Headquartered in Israel, Teva is the world’s leading generic drug maker, with a global product portfolio of more than 1,000 molecules and a direct presence in about 60 countries. Teva’s branded businesses focus on CNS, oncology, pain, respiratory and women’s health therapeutic areas as well as biologics. Teva currently employs approximately 46,000 people around the world and reached $20.3 billion in net revenues in 2012. Teva’s Safe Harbor Statement under the U. S. Private Securities Litigation Reform Act of 1995: This release contains forward-looking statements, which express the current beliefs and expectations of management. Such statements are based on management’s current beliefs and expectations and involve a number of known and unknown risks and uncertainties that could cause our future results, performance or achievements to differ significantly from the results, performance or achievements expressed or implied by such forward-looking statements. Important factors that could cause or contribute to such differences include risks relating to: our ability to develop and commercialize additional pharmaceutical products, including our ability to develop, manufacture, market and sell biopharmaceutical products, competition for our innovative products, especially COPAXONE(R) (including competition from innovative orally-administered alternatives, as well as from potential purported generic equivalents), competition for our generic products (including from other pharmaceutical companies and as a result of increased governmental pricing pressures), competition for our specialty pharmaceutical businesses, our ability to achieve expected results through our specialty, including innovative, R&D efforts, the effectiveness of our patents and other protections for innovative products, decreasing opportunities to obtain U.S. market exclusivity for significant new generic products, our ability to identify, consummate and successfully integrate acquisitions, the effects of increased leverage as a result of recent acquisitions, the extent to which any manufacturing or quality control problems damage our reputation for high quality production and require costly remediation, our potential exposure to product liability claims to the extent not covered by insurance, increased government scrutiny in both the U.S. and Europe of our agreements with brand companies, potential liability for sales of generic products prior to a final resolution of outstanding patent litigation, our exposure to currency fluctuations and restrictions as well as credit risks, the effects of reforms in healthcare regulation and pharmaceutical pricing and reimbursement, any failures to comply with complex Medicare and Medicaid reporting and payment obligations, governmental investigations into sales and marketing practices (particularly for our specialty pharmaceutical products), uncertainties surrounding the legislative and regulatory pathways for the registration and approval of biotechnology based products, adverse effects of political or economical instability, corruption, major hostilities or acts of terrorism on our significant worldwide operations, interruptions in our supply chain or problems with our information technology systems that adversely affect our complex manufacturing processes, any failure to retain key personnel or to attract additional executive and managerial talent, the impact of continuing consolidation of our distributors and customers, variations in patent laws that may adversely affect our ability to manufacture our products in the most efficient manner, potentially significant impairments of intangible assets and goodwill, potential increases in tax liabilities, the termination or expiration of governmental programs or tax benefits, environmental risks and other factors that are discussed in our Annual Report on Form 20-F for the year ended December 31, 2012 and in our other filings with the U.S. Securities and Exchange Commission. Forward-looking statements speak only as of the date on which they are made and the Company undertakes no obligation to update or revise any forward looking statement, whether as a result of new information, future events or otherwise. SOURCE: Teva Pharmaceutical Industries Ltd.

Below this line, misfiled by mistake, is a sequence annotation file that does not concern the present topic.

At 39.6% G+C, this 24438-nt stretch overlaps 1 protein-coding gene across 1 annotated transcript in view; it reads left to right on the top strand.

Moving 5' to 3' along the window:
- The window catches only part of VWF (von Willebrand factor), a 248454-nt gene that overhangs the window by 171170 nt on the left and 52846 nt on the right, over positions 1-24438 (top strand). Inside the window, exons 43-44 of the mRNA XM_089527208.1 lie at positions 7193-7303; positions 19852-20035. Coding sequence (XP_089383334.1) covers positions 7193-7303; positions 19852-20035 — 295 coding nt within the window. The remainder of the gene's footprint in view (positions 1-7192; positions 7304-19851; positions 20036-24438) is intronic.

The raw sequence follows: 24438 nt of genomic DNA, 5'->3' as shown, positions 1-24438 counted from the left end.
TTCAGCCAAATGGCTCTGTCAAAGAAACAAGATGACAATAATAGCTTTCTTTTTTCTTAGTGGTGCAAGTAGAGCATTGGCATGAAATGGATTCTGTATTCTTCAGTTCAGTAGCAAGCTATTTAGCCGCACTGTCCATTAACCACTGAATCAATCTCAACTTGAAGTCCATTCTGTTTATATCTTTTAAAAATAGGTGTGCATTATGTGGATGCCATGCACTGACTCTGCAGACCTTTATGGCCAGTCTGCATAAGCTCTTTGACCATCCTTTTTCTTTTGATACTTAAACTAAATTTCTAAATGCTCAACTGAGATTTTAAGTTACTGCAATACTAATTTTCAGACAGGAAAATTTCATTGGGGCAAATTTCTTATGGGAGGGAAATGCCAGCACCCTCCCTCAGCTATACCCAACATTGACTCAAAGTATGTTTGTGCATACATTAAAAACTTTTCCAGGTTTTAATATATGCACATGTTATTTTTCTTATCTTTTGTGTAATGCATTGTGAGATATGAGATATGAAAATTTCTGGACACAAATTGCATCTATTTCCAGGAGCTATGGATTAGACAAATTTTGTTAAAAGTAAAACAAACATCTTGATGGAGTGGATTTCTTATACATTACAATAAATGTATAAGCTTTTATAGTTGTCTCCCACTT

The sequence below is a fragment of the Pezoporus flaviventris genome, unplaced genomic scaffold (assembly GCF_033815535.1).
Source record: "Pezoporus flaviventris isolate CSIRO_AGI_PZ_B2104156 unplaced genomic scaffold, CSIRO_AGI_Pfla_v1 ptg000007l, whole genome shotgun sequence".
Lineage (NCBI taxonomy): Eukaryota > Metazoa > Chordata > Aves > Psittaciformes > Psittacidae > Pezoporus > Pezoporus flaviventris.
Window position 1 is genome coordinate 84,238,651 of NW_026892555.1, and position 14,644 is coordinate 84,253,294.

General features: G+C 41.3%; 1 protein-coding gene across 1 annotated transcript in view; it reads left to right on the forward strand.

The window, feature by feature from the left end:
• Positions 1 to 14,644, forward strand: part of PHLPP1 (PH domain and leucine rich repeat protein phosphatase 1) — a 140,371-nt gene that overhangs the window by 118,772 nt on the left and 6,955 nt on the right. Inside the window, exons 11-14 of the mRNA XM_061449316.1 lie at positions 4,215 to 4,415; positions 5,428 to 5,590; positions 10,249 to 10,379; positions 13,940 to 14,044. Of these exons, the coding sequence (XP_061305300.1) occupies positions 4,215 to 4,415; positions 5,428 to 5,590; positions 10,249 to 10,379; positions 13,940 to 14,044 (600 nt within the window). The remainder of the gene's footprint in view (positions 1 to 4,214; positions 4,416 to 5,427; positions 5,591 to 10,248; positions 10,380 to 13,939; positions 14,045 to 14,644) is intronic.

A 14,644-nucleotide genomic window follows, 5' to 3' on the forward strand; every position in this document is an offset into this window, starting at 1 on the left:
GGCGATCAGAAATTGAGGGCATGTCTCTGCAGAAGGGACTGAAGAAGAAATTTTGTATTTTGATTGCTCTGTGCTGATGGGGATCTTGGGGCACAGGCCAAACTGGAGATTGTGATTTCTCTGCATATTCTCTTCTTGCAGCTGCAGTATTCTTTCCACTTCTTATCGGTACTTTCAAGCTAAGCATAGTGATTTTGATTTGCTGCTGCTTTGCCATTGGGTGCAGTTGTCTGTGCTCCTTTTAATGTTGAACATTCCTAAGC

Art Basel gathers works from around the world for its annual shows. Photo Jaume Plensa’s “Tel Aviv Man” at Art Basel, the worlds premier trade fair for leading galleries and collectors focused on modern and contemporary art. – [/] Photo The front of the Art Basel building. This years show attracted 303 of the worlds top galleries from 36 countries, showing the works of more than 2,500 artists. It drew more than 62,000 visitors, a new record. – [/] Photo Platform Gallery’s Chen Wei and one of his “Recovery Room” series at Liste Young Artist’s show. By the time the week was over he had sold more than 10 works, with prices ranging from $1,800 to nearly $3,000. – [/] A performance spectator admires some of the pieces at Basel Art. – [/] Photo A performance piece at Basel Scope, done by an unidentified nearly naked man who moved in slow motion up and down the aisles dressed like a Greek version of Mars, the god of war. – [/] Photo A performance piece at Scope. The man clutched a staff, on which a plastic container for motor oil with the BP logo was impaled. – [/] An installation piece at Basel Art.
In United States v. Lockett, 406 F.3d 207 (3d Cir.2005), we stated that suppression arguments made on appeal must be substantially the same theories of suppression advanced in the District Court. Id . at 212. In United States v. Dupree, 617 F.3d 724 (3d Cir.2010), two judges of this Court suggested that an argument was preserved because it was within the overarching question of the proceedings. Id. at 740 (Fisher, J., concurring in part and concurring in judgment); see also id. at 734 (Cowen, J., dissenting) (agreeing with Judge Fisher’s waiver conclusion because the argument on appeal followed from the same precedent that was relied on in the District Court and was not precluded by the argument made in that court). And in United States v. Berrios, 676 F.3d 118 (3d Cir.2012), we explained that an argument is preserved only if it is the specific issue [ ] raised in the District Court. Id. at 130. Although a closer look at our cases reveals consistencythat is, an approach requiring exacting specificitycertain statements in the opinions seem to suggest varying degrees of specificity. [O]verarching questions appears less demanding than substantially the same theor[y], which in turn seems less demanding than specific issue. Resolving this tension first necessitates clarification of our terminology for discussing preservation and waiver.